Carifi Defends BOE Vote on Departing Fifth-Grader
School board member was the only one who voted to remove a fifth-grader from his or her class, but said intent was not about 'kicking students out.'
Among the matters considered by the Parsippany Board of Education at its Thursday meeting was one that might have kept a fifth-grade child from sharing the end of the elementary school "moving up" experience with his or her classmates.
The superintendent's report of items to be decided included an item requesting that an unidentified fifth-grader whose family is leaving the school district be able to finish the year with his or her classmates.
The board voted to allow the request, however, one member voted no: recently sworn-in member James Carifi.
Carifi insisted that his vote was not about "kicking [a student] out" of school.
"I by no means feel that these such students should be 'kicked out' or not allowed to finish a year or even attend our schools if they are not a resident of Parsippany," he explained. "I simply believe that in the interest of fairness to the taxpaying citizens, these people who are no longer residents should pay to have their children stay in our school district at a minimum of a prorated rate, depending on where they are at in the school year."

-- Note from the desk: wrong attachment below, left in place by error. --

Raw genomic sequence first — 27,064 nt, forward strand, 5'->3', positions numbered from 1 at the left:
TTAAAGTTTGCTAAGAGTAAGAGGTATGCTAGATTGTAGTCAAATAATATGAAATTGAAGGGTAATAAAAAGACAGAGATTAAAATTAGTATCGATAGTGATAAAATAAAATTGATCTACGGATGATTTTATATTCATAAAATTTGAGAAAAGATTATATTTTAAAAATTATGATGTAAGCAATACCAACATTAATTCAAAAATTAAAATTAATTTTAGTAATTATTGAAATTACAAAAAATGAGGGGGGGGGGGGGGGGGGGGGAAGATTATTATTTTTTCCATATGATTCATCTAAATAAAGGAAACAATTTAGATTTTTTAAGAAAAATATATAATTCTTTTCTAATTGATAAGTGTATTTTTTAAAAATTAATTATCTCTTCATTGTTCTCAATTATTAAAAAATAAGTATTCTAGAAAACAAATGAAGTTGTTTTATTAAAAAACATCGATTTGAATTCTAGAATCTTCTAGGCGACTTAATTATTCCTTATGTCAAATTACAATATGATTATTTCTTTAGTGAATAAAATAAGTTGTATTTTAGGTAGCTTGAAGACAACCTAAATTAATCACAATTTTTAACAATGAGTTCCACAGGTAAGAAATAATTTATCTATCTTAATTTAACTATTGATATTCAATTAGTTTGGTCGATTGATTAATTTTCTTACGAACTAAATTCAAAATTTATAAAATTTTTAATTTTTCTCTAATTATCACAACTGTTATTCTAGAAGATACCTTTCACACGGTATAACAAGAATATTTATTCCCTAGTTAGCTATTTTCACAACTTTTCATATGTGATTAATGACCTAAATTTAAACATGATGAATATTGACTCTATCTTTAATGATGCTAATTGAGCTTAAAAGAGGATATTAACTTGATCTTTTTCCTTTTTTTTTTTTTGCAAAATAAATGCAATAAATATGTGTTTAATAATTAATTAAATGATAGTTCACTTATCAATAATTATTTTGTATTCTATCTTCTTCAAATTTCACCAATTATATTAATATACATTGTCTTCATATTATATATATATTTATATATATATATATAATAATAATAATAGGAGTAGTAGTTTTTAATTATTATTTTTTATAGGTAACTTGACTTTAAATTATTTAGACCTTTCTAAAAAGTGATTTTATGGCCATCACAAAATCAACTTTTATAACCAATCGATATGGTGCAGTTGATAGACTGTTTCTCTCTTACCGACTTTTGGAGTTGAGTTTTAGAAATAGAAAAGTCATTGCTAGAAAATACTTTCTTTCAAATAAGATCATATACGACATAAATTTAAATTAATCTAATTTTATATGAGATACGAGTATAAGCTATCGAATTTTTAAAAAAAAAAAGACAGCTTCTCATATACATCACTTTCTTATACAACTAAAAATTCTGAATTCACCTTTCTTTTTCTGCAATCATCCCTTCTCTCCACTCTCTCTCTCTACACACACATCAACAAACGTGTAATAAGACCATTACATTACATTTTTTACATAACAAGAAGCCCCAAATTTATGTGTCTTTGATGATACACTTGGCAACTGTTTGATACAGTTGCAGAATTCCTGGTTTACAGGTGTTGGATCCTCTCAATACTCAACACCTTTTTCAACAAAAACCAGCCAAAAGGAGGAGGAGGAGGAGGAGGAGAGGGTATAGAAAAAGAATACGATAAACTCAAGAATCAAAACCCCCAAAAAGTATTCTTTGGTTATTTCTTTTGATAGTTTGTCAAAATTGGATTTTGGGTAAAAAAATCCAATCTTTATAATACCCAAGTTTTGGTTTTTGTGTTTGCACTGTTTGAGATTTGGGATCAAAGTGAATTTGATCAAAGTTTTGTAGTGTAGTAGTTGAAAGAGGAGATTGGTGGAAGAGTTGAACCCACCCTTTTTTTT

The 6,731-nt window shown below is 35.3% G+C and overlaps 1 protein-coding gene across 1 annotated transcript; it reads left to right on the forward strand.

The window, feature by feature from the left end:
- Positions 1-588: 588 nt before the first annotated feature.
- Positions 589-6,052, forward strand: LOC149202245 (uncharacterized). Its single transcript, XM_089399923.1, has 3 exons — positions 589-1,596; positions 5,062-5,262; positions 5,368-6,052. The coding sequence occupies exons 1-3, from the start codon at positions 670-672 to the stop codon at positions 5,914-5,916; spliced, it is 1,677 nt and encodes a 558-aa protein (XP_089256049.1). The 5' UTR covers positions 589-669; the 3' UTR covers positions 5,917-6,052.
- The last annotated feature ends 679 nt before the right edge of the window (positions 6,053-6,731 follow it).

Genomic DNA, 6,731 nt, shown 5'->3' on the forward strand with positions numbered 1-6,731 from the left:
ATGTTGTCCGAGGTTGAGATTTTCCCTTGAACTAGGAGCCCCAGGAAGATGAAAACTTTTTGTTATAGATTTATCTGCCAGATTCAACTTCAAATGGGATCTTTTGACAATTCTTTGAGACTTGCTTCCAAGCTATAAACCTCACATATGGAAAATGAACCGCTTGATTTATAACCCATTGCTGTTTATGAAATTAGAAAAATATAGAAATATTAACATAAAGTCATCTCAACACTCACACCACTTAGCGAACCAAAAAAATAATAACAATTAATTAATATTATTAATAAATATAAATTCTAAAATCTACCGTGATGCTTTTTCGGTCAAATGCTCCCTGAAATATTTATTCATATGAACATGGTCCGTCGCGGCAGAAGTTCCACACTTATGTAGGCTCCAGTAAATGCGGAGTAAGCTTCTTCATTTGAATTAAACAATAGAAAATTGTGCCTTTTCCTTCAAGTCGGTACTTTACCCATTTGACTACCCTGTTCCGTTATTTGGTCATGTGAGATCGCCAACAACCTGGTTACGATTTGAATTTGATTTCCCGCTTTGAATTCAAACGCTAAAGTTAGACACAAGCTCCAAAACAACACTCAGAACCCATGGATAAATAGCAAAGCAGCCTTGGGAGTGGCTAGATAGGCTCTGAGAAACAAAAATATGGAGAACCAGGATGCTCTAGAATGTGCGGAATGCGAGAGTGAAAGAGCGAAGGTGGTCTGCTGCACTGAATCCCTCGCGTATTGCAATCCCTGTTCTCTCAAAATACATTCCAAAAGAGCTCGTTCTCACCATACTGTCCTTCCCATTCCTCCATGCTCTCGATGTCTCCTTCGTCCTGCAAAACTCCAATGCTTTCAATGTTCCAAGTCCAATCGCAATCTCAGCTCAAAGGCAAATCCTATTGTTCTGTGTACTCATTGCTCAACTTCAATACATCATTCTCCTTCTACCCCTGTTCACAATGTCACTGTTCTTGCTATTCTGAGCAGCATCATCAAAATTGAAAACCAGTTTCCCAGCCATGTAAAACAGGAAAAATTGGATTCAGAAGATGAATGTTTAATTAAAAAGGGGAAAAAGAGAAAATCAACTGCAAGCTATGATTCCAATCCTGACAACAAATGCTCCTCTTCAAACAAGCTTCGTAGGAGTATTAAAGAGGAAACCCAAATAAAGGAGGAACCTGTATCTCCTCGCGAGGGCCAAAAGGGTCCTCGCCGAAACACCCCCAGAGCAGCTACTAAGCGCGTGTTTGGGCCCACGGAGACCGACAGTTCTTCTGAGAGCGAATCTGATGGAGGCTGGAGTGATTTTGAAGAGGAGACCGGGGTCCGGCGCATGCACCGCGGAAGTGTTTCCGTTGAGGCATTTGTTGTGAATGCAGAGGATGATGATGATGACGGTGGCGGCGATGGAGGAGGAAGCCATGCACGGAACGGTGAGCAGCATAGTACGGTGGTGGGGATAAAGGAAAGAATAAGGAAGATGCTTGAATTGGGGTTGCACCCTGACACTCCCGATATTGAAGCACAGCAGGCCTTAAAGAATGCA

Carifi said his work on the board is guided by the promises he made during his successful 2012 campaign.
"Those who know me, know that I am a man of my word," he said. "The vast majority of township residents that I spoke to during my campaign have expressed the hardships they are facing with the tax burdens of Parsippany. In this economy, residents are having difficulty paying Parsippany taxes in general, let alone paying for people who no longer reside in our town."
Carifi said that according to the documents he was provided, it was his understanding that the parents who made the request, which he said is not an unusual thing to ask, did not have children in transitional grades who will be graduating. He said he saw one request for a first-grade student and another for a 10th-grader.
"I in no means want to make this an issue," said the school board member, who began his term in January. "The issue was already brought up in the past and voted on and I accept the outcome.
"I respect each and every board member's opinion."